In its resolution of 15 December 2010, the European Parliament calls on the EU institutions and Member States to increase coherence among their various bodies responsible for monitoring and implementation of fundamental rights protection and to reinforce a cross-EU monitoring mechanism, as well as an early warning system, similar to the UN Universal Periodic Review. However, the European Union still lacks a comprehensive internal human rights structure to ensure cross-institutional coordination and to allow each institution to build upon other institutions' reports and institutional expertise acquired in the process of their autonomous processes of conducting compatibility checks and impact assessments of legislative proposals and policies.

On its side, the European Union Agency for Fundamental Rights (FRA), which has been in existence since 2007 as a "focused observation and assessment agency on Union policies", falls short of filling the gap of a much-needed early warning mechanism and ex ante examination of breaches or risk of breaches of EU fundamental rights. Most importantly, FRA fails short of fulfilling two important criteria underlying the UN Paris Principles governing the work of National Human Rights Institutions (NHRIs), i.e. a broad mandate and full-fledged independence. 

Despite these deficiencies, the EU Agency for Fundamental Rights still can carve an important role for itself in the overall EU fundamental rights architecture, if properly resourced, mandated and politically supported. In this respect, the objective of this report is to raise critical questions at a period when the Agency is coming to the end of its first five-year Multiannual Framework (MAF) and starts planning for its second five-year cycle of existence. This should be seen as a critical juncture of the institutional learning process of the EU Agency for Fundamental Rights. It is therefore an opportune time to assess the Agency's position and role within the EU fundamental rights architecture as well as its added value and ability to mobilise resources and expertise to fulfil its mandate within the context of the prescribed broad-based participatory process of consultations within the EU and its Member States.

Report drafted by Nadja Milanova
Brussels, 7 November 2011


By Dr Nadja Milanova
See the full-report (72 pages) at 
(Homepage/ Our Reports/ 2011) 

         Executive summary                                                                                                                                       
         Chapter I: EU Agency for Fundamental Rights (FRA) : Genesis and overview                        
Fundamental human rights policy in the EU: New architecture                                   
          Monitoring of fundamental rights                                                                                             
          The genesis of FRA: Inherent asymmetries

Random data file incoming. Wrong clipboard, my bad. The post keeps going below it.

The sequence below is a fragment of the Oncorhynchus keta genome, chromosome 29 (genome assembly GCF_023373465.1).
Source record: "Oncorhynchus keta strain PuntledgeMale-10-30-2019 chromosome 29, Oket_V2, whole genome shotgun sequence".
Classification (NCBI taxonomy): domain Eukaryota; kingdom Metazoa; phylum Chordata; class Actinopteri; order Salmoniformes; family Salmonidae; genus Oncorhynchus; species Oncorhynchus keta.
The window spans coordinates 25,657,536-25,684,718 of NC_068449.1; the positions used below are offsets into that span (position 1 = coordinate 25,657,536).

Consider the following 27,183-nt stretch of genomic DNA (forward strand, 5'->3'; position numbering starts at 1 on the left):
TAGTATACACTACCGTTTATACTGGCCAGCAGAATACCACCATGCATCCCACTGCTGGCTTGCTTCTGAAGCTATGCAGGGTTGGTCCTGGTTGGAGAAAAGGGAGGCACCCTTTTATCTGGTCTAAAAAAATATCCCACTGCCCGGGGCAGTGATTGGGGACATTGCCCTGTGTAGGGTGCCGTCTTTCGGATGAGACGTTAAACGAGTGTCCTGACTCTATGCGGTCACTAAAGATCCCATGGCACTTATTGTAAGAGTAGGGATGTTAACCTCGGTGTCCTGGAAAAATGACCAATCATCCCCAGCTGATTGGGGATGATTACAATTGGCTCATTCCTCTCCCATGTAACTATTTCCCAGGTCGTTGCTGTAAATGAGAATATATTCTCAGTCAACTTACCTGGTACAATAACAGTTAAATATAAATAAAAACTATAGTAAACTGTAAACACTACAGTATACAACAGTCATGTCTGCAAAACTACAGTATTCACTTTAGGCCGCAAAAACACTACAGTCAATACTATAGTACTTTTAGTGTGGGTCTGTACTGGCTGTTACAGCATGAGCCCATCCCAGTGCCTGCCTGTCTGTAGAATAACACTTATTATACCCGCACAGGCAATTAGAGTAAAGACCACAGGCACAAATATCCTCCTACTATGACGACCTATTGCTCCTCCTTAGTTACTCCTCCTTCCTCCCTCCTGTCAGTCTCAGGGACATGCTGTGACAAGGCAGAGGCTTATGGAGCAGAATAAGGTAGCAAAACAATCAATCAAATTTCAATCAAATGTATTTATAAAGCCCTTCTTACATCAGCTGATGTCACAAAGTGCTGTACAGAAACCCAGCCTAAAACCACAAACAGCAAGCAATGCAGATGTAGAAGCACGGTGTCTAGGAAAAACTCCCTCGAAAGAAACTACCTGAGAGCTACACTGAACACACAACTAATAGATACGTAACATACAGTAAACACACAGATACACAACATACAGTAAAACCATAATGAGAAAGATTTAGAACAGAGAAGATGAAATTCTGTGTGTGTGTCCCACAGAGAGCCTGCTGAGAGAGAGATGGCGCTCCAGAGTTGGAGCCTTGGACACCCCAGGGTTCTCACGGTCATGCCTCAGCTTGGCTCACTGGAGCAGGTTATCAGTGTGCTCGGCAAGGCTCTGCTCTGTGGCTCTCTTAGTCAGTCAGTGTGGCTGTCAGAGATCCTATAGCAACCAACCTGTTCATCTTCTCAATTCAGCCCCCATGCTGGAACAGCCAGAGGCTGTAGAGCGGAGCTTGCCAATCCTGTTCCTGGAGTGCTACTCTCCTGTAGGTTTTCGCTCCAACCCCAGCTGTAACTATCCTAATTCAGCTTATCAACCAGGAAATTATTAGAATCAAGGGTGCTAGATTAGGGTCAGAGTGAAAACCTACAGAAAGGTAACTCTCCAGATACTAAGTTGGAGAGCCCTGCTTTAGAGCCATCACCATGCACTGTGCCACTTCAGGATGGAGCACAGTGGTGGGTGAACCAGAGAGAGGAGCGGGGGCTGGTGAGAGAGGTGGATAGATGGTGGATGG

The creation of FRA

Chapter II: EU Agency for Fundamental Rights: Institutional model                                        

     FRA as a specialized EU Agency                                                                                             

     FRA and the Paris Principles                                                                                                    
     Scope of FRA's mandate                                                                                                          
     FRA's independence                                                                                                                 
     FRA and NHRIs in EU Member States 

Chapter III: EU Agency for Fundamental Rights: Organisational structure
     Overall control of the EU Agency for Fundamental Rights                                             
     Relations with EU institutions and Member States                                                          
     The role of civil society in the work of FRA                                                                          

Chapter IV: EU fundamental rights culture: An Illusion or a reality?                           
      The case of Hungary
                      Monitoring of the EU Member States' compliance with fundamental rights        
      Timeline of Hungary's adoption of new Media Law and reaction to it                
      Timeline of Hungary's adoption of new Constitution and reaction to it                 
     Timeline of Hungary's adoption of new Religion Law and reaction to it
            List of relevant documents                                                                                                       
 The Paris Principles relating to the status of national institutions                         
   Members of FRA's Management Board                                                                          
   Members of FRA's Scientific Committee                                                                        
      FRA's National Liaison Officers                                                                                            

Editor-in-Chief: Willy Fautre Website: